Luckily, I knew the name of a clinic in town that some friends had gone to years before. It's modern-looking and offers a more-holistic experience, so to speak, in that staff can do ultrasounds and blood work onsite. This nice abortion clinic would charge me $700 upfront for an out-of-province abortion (I had an Ontario health card, and the province would only reimburse about $200 for abortions.) At the time, there was also the added worry of being harassed by anti-choice protestors. A law was passed in 2018 that ensures a 50-metre bubble zone around abortion clinics.
Option two, the one hospital in the city that did abortions, was a comparative bargain at only $200, and since it was inside, protestors weren’t an issue. I chose the latter, because of the money. I’ve never felt less at home in Canada than I did that day, going to a hospital ATM to take out 10 $20 bills to hand to the receptionist — a reminder that everything about this was going to be transactional. It was also a reminder of my own privilege. I was staying a 30-minute drive from the hospital, unlike those who have to travel hundreds of kilometres to find someone to perform the procedure; I was able to pull together money to pay upfront; I had a friend to pick me up, and I had experience on my side to aid in navigating the healthcare system.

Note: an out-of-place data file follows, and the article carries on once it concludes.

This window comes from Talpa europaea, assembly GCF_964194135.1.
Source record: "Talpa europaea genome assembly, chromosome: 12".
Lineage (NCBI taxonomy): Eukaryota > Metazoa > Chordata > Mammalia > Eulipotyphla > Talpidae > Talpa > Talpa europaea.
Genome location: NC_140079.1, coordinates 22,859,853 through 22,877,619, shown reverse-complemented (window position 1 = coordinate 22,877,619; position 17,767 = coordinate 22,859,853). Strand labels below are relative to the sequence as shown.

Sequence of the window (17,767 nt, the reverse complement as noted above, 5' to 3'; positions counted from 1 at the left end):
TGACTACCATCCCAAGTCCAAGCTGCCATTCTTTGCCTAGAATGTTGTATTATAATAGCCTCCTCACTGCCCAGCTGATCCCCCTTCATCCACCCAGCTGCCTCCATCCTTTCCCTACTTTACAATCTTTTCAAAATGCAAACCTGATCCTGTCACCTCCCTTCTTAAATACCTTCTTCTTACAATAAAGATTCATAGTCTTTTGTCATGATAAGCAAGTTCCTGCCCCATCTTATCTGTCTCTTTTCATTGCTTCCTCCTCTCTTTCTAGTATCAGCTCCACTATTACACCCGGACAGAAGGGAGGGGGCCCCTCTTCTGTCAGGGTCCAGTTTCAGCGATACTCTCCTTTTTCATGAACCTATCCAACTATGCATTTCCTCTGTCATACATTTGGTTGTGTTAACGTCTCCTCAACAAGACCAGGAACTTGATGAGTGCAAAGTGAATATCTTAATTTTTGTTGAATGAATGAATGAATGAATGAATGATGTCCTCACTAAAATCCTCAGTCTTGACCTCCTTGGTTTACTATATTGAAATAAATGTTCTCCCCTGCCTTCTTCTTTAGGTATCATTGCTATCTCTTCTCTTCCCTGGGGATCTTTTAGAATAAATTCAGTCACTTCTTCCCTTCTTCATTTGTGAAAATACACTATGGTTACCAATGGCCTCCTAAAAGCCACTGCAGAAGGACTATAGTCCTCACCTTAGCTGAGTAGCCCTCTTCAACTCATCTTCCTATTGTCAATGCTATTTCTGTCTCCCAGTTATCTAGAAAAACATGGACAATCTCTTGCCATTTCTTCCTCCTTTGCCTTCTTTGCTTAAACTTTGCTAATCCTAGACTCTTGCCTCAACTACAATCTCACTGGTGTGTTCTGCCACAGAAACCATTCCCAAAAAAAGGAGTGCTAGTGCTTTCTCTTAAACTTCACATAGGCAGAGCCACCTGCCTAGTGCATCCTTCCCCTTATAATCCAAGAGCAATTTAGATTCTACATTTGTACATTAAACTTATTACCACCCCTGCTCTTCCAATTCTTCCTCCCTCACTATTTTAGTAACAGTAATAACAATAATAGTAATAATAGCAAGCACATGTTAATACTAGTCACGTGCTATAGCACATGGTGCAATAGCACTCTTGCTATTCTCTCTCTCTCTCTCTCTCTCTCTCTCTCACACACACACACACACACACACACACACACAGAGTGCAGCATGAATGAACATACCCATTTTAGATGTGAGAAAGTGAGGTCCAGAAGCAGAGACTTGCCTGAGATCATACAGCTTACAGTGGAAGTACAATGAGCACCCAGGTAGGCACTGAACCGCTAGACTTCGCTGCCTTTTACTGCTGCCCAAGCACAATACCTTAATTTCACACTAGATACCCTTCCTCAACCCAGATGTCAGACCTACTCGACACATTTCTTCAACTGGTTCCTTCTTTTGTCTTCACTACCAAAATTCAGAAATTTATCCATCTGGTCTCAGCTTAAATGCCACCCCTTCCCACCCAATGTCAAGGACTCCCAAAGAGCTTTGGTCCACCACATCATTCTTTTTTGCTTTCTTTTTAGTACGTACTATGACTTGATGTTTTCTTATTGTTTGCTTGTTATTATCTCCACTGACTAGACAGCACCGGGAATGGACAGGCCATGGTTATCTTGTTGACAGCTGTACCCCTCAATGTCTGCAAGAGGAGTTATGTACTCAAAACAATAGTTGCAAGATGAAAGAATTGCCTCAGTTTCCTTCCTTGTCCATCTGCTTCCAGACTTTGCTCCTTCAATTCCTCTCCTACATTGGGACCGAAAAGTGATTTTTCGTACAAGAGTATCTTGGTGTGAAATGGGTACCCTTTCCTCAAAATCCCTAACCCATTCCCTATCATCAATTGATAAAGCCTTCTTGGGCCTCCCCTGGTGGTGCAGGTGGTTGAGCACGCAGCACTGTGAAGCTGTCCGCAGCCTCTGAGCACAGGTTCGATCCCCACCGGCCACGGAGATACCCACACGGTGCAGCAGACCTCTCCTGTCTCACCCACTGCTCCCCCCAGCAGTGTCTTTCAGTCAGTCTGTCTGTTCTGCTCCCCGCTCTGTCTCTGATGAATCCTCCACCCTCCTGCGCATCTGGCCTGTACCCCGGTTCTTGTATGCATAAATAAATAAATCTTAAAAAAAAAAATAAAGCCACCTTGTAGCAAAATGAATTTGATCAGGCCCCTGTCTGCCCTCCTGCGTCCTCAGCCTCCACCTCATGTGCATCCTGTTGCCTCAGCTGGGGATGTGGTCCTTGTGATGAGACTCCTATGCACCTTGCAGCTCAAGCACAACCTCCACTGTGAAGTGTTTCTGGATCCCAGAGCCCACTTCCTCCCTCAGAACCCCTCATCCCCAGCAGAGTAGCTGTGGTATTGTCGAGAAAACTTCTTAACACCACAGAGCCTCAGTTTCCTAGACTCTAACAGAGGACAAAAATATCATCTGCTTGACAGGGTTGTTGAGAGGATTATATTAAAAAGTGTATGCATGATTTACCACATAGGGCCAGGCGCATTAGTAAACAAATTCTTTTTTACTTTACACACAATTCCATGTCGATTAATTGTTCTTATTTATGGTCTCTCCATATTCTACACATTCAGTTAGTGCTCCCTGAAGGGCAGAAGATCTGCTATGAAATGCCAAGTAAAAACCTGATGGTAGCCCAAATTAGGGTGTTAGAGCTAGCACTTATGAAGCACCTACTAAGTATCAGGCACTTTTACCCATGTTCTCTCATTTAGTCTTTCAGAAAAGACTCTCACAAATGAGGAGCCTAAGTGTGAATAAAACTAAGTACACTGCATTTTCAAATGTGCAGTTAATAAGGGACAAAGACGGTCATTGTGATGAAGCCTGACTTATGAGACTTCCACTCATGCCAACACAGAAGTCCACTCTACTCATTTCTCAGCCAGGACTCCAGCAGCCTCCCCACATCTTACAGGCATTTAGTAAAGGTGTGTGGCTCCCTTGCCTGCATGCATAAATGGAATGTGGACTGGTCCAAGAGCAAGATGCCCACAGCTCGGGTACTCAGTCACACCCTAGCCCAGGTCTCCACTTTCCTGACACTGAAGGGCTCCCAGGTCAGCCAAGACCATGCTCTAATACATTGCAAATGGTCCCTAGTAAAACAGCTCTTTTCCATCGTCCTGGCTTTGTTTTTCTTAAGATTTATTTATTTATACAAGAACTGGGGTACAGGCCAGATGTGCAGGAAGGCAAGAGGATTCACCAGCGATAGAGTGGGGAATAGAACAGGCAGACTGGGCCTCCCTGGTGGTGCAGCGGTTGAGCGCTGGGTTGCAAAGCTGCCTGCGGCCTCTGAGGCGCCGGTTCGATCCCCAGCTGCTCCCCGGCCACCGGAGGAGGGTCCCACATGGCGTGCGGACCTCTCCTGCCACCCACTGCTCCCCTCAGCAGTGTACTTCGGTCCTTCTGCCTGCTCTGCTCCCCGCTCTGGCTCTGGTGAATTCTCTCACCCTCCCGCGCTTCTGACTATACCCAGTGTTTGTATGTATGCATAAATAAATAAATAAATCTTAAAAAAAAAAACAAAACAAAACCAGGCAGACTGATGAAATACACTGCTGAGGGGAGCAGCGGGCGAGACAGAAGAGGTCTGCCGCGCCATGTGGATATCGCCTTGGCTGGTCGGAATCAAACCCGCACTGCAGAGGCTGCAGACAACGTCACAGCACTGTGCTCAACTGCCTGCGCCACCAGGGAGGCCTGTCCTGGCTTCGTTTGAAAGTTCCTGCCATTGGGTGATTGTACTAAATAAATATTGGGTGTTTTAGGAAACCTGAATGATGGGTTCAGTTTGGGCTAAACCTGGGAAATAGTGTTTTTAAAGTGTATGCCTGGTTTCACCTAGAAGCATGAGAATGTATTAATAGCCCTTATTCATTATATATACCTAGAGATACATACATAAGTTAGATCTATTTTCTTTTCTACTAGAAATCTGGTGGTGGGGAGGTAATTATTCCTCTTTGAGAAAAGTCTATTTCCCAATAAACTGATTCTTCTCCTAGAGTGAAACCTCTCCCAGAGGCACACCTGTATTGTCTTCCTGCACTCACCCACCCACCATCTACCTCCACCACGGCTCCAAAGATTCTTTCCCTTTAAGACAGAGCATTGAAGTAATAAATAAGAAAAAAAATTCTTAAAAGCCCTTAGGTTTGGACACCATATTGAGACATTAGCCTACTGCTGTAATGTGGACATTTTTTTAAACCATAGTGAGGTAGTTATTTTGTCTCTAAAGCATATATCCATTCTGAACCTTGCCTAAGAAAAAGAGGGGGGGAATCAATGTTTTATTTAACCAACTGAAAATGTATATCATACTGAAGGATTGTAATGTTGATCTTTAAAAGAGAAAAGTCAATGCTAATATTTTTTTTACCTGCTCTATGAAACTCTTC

The decision to terminate a pregnancy, once made, is often a quick one, in that moving on with your life is paramount. After my standard surgical abortion, I experienced ceaseless pain, extreme nausea, and prolonged, excessive blood loss that prevented me from doing much of anything for weeks. The doctor I visited at a nearby walk-in clinic initially refused to treat me because her religion, Catholic, condemns abortion. Because I wasn’t up to hunting for another doctor, I ended up going to her three times before she finally referred me for an ultrasound. Today, had Bill 207 passed, she wouldn’t have legally been obligated to do anything.

I was left with a persistent pain in my left ovary and the same amount of trust in the healthcare system that I now have for Alberta Premier Jason Kenney — which is to say, absolutely none.

Turns out, I was among the 0.5% of women who receive a botched abortion (mine led to a hemorrhagic complication). I ended up needing a second abortion, which the hospital offered to do pro bono. Afterwards, I was left with a persistent pain in my left ovary and the same amount of trust in the healthcare system that I now have for Alberta Premier Jason Kenney — which is to say, absolutely none.
Six years later, the conversation about abortion in Canada continues to go round and round in a circle that sees it either hotly debated or spoken of in hushed tones, and neither is improving access or care for those who need one. And I get it. Abortions stir up conflicting emotions — they did in me. I had always been of the opinion that, while I was staunchly pro-choice, I’d never find myself in a situation where I’d need one. Until I did. When it was all over, I wanted a fresh start and moved to Vancouver for one, but the stench of my disillusionment and bitterness followed me. Luckily, time is a great healer, and I’m no longer emotionally messed up over my very messed up Alberta abortion, but I am still fucking mad. And with the overflowing human rights septic tank that is Bill 207 hanging in the shadows waiting for its moment to shine, you should be, too.